G.I. Generation

The G.I. Generation is the generation of Americans that fought and won World War II, later to become the Establishment and the parents who had a generation gap with their Boomer children. The generation is also known as the Greatest Generation (after Tom Brokaw's book), the World War II Generation, the Veteran Generation, the Depression Generation, Builders, and the Traditional Generation or Traditionalists. The name "G.I. Generation" was coined by William Strauss and Neil Howe for their book Generations, who put its birthdates from 1901 to 1924, although some, including Brokaw, confine it to approximately the later-born half of this segment, the earlier half sometimes being referred to by an alternate label, the Interbellum Generation. The term G.I. refers to an enlisted person in or a veteran of any of the U.S. armed forces, especially a person enlisted in the army.

Their typical grandparents were of the Progressive Generation. Their parents were of the Missionary Generation and Lost Generation. Their children were of the Silent Generation and Baby boomers. Their typical grandchildren were of Generation X and Generation Y. Their Great Grand Children are Generation Z.

A sample list of famous G.I.s with birth and death dates include:

A list of cultural endowments of the G.I.s includes the following:

The G.I.s held a plurality in the House from 1953 to 1975, a plurality in the Senate from 1959 to 1979, and a majority in the Supreme Court from 1967 to 1991.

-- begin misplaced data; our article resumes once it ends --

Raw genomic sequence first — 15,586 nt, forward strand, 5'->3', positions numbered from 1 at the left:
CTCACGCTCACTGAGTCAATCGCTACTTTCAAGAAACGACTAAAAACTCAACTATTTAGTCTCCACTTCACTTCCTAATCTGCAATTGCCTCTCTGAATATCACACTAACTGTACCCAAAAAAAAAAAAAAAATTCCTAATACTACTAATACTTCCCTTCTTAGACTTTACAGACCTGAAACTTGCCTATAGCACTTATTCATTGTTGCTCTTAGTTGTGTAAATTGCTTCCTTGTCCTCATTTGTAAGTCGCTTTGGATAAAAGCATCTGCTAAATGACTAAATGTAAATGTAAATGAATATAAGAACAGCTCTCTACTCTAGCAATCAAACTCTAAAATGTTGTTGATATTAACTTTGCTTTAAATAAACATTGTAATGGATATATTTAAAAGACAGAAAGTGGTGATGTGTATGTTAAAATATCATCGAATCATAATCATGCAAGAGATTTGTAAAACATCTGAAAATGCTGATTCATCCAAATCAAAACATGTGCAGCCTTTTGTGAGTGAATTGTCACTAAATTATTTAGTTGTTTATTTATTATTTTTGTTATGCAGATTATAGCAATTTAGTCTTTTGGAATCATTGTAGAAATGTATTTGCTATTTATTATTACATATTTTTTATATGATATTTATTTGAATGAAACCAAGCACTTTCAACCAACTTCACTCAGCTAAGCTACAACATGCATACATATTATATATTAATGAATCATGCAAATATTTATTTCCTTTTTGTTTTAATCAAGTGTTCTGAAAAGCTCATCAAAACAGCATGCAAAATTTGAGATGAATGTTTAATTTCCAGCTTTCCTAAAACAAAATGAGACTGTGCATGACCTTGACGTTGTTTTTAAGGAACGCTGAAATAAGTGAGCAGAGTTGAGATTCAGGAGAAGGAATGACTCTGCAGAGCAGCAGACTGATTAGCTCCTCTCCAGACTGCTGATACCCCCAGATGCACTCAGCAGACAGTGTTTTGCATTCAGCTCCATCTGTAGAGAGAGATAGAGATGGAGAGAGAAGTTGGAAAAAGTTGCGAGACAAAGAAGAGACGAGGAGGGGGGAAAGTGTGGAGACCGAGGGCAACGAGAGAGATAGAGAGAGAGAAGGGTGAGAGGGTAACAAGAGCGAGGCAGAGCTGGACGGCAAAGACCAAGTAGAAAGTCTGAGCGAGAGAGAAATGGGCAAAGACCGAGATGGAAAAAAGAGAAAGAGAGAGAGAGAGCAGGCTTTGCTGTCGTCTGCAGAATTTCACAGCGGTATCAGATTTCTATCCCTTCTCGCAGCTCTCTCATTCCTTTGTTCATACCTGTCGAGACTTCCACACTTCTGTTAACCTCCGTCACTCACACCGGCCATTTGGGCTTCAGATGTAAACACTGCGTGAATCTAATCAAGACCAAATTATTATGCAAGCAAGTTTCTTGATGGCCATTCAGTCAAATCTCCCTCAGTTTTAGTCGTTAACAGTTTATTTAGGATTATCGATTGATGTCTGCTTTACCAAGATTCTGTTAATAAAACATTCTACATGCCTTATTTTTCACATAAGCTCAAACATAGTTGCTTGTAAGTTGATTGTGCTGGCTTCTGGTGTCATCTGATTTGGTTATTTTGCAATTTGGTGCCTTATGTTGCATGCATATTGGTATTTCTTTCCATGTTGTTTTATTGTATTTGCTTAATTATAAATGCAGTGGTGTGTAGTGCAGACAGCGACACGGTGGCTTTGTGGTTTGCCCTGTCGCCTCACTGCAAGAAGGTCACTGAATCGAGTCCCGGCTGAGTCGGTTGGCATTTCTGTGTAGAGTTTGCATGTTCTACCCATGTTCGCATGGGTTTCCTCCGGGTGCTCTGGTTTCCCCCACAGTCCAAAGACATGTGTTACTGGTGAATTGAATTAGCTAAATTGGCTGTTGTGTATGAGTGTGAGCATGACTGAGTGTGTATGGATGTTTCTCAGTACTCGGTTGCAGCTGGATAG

There have been seven G.I. Presidents. Here are their birth dates (and death dates for those that have died):

From youth to old age, the babies of the twentieth century's first decade commanded the admiration and generosity of older and younger generations. They became America's first Boy Scouts and Girl Scouts, and half a century later, America's first senior citizens. At the other boundary, the babies of 1923 and 1924 were just old enough to be drafted, trained, and shipped to Omaha Beach and Iwo Jima in time to join in the heaviest fighting; those born a year or two later were in line to fight battles that never came. George H. W. Bush was among the youngest fighter pilots of World War II; he was only 20 when he and his Grumman Avenger fighter plane were shot down over ChiChi Jima. The next President, Bill Clinton, only saw World War II through history books and film clips.

The unstoppable energy of the G.I.s is well characterized in their most enduring comic book character: Superman. Superman became famous just before World War II occurred and the G.I.s themselves began showing "powers and abilities beyond those of mortal men". Do you need to eradicate poverty, build model cities, tame business cycles, or beat Nazis and Communists at their own game? Step aside, this is a job for Superpower America -- and a generation willing, in Kennedy's words, to "bear any burden, pay any price" to accomplish whatever goal it sets.

After the war, G.I.s built suburban tract housing. In the early 1950s, when the typical 35-year-old's income was $3,000 per year, mortgage rates were 4 percent, and a new Levittown home sold for $7,000 ($350 down and $30 per month).

No generation born before or since has felt or been so Promethean, so godlike in its collective, world-bending power. G.I.s invented, perfected, and stockpiled the atomic bomb, a weapon so muscular and deadly that it changed world history forever.

Foreign Peers

Preceded by:
Lost Generation
G.I. Generation
Succeeded by:
Silent Generation

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